He uses women's bodies to advertise: Bob Parson's Video Blog [bobparsons.tv].
  • Re:M$ pwnage (Score:1, Informative)

    by Anonymous Coward on Wednesday February 24, 2010 @09:16PM (#31267316)
    Wow, that is the cleverest, most original post I have ever seen on Slashdot. I mean whoa - a negative Microsoft post. Who would have ever though of it? Hats off to you sir!
  • Quote from the story, Registrars Still Ignoring ICANN Rules [slashdot.org]: "Over a year ago ICANN moved to clean up misbehaving registrars like GoDaddy..." (2009-07-22)

    Another quote from that Slashdot story: "GoDaddy (and their reseller arm, Wild West Domains) have a different problem: They still block transfers for 60 days after a registrant's contact update, even after the ICANN update specifically prohibited doing so."
  • by HikingStick (878216) <z01riemer@@@hotmail...com> on Wednesday February 24, 2010 @09:22PM (#31267364)
    What makes you think GoDaddy is founded on any sort of religious values? The ads don't suggest it.
  • by Anonymous Coward on Wednesday February 24, 2010 @09:30PM (#31267412)

    "GoDaddy's reputation is not just one of extremely negative stories. In my opinion, GoDaddy tries to confuse non-technical people by offering services they don't need and presenting them as valuable. "

    This is quite an understatement. I do occasional web development on the side, and I recently had my first client in a while. I told her to go ahead and sign up for the domain with GoDaddy, but she said she couldn't figure out what to do. So I helped her out in person and I couldn't *believe* the amount of crap they try to push on you. Pages full of options and "upgrades" and packages on every step ... even after you finish your purchase! It's a tremendously confusing experience for someone who doesn't know how to filter out the signal from the noise.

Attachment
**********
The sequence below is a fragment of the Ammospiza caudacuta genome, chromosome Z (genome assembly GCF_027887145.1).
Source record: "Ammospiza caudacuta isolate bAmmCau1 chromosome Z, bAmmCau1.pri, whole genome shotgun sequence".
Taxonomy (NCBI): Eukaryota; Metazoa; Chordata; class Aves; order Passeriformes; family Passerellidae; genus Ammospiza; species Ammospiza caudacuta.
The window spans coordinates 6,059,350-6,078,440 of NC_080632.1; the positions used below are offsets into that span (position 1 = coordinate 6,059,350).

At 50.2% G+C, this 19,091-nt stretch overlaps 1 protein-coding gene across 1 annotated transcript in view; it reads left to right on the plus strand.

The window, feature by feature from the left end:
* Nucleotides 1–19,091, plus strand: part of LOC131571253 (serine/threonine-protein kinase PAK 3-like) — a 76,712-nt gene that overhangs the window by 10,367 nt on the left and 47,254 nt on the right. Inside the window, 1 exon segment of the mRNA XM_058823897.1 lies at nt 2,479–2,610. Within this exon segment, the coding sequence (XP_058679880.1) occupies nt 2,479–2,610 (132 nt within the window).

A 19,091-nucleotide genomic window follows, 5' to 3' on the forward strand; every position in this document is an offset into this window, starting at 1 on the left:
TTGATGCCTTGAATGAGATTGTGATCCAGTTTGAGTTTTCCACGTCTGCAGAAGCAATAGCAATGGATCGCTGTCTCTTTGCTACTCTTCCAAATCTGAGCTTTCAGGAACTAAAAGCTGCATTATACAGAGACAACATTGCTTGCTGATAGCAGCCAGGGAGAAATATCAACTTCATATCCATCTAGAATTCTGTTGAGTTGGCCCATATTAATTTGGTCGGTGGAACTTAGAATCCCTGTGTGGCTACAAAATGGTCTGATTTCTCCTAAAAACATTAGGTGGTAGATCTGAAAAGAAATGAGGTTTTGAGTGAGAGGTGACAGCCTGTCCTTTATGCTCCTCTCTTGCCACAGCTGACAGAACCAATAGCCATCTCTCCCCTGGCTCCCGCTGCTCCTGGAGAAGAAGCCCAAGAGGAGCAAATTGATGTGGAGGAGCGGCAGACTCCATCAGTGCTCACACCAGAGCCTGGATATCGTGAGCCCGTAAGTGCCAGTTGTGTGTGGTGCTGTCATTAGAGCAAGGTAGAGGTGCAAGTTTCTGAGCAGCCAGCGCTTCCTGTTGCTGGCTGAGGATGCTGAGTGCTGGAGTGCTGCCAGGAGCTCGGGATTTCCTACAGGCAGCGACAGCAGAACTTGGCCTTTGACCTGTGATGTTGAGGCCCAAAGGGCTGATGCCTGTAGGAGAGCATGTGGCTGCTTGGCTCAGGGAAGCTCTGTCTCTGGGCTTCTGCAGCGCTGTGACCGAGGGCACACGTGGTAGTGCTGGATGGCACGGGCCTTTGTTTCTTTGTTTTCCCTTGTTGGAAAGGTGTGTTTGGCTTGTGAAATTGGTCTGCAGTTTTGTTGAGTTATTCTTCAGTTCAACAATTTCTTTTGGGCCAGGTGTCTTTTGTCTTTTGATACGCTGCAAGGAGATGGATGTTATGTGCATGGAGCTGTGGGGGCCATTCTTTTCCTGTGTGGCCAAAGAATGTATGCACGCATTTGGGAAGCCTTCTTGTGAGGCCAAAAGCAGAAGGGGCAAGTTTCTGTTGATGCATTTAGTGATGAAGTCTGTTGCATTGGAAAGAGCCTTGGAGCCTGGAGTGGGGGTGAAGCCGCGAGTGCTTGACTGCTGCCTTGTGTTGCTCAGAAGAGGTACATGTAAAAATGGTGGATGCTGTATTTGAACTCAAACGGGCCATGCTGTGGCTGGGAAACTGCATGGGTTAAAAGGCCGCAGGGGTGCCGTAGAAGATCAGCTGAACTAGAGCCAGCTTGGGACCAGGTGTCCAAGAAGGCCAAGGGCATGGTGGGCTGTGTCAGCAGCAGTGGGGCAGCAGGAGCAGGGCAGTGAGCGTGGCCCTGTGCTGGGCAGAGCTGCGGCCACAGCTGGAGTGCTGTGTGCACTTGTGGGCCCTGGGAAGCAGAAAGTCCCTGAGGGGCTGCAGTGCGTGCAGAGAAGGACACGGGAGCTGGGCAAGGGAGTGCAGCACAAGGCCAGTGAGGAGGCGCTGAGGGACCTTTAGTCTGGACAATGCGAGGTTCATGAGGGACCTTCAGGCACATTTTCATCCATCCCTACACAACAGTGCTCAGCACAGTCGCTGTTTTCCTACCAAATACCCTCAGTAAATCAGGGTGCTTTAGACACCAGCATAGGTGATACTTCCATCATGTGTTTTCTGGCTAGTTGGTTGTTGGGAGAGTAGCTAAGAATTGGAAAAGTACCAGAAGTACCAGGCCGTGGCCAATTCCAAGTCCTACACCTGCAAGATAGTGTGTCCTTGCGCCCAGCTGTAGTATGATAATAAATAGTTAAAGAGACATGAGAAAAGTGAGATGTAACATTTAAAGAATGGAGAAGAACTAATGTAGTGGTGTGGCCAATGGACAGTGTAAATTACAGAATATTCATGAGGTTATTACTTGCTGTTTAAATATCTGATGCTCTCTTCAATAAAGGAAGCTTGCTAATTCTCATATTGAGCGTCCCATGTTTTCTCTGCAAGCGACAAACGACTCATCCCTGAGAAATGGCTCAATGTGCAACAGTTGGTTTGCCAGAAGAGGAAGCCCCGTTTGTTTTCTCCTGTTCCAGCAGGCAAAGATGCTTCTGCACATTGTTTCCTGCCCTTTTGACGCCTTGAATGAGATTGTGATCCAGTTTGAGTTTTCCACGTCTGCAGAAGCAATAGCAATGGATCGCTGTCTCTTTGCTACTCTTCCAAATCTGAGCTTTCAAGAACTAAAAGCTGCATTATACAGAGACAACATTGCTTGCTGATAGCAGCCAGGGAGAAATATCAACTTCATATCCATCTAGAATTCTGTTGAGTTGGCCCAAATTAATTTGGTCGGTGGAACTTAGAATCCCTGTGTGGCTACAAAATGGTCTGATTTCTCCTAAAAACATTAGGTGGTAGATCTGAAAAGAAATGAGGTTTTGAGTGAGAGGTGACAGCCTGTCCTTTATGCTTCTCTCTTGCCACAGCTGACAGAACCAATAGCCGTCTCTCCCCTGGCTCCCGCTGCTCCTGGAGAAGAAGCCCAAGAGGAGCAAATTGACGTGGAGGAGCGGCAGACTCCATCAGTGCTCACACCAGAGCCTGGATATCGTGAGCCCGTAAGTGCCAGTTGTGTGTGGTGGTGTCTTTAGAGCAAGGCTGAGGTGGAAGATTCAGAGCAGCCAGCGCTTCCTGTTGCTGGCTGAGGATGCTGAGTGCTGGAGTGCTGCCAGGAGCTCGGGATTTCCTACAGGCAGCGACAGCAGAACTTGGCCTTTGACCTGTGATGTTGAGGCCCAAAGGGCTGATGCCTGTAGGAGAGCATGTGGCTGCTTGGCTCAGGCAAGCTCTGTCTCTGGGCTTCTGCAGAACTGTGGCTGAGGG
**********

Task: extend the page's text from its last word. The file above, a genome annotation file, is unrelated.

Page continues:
• by Tacvek (948259) on Wednesday February 24, 2010 @09:37PM (#31267458) Journal

    Don't you mean "sudo -i". That will launch a root login shell. Using "sudo su -" just makes it look like you never read the sudo manpage.

  • Re:No Surprises Here (Score:5, Informative)

    by neoform (551705) <djneoform@gmail.com> on Wednesday February 24, 2010 @10:03PM (#31267618) Homepage

    This was back in 2005, but lucky for me gmail archives everything. ;)

    Dear *******,

    Thank you for contacting Go Daddy's Spam and Abuse Department.

    Go Daddy defines spam as any communication sent to recipients, as an
    advertisement or otherwise, without first obtaining prior confirmed consent
    to receive these communications from your domain by the recipient. This
    includes, but is not limited to, the following:

    - Email Messages
    - Newsgroup postings
    - Windows system messages
    - Pop-up messages (aka "adware" or "spyware" messages)
    - Instant messages (using AOL, MSN, Yahoo or other instant messenger
    programs)
    - Online chat room advertisements
    - Guestbook or Website Forum postings

    It appears that the complaint we've received regard off-topic or
    unauthorized email advertisements. A copy of one of the
    offending advertisement has attached to this message.

    Please keep in mind that it is not our intention to cause anyone's business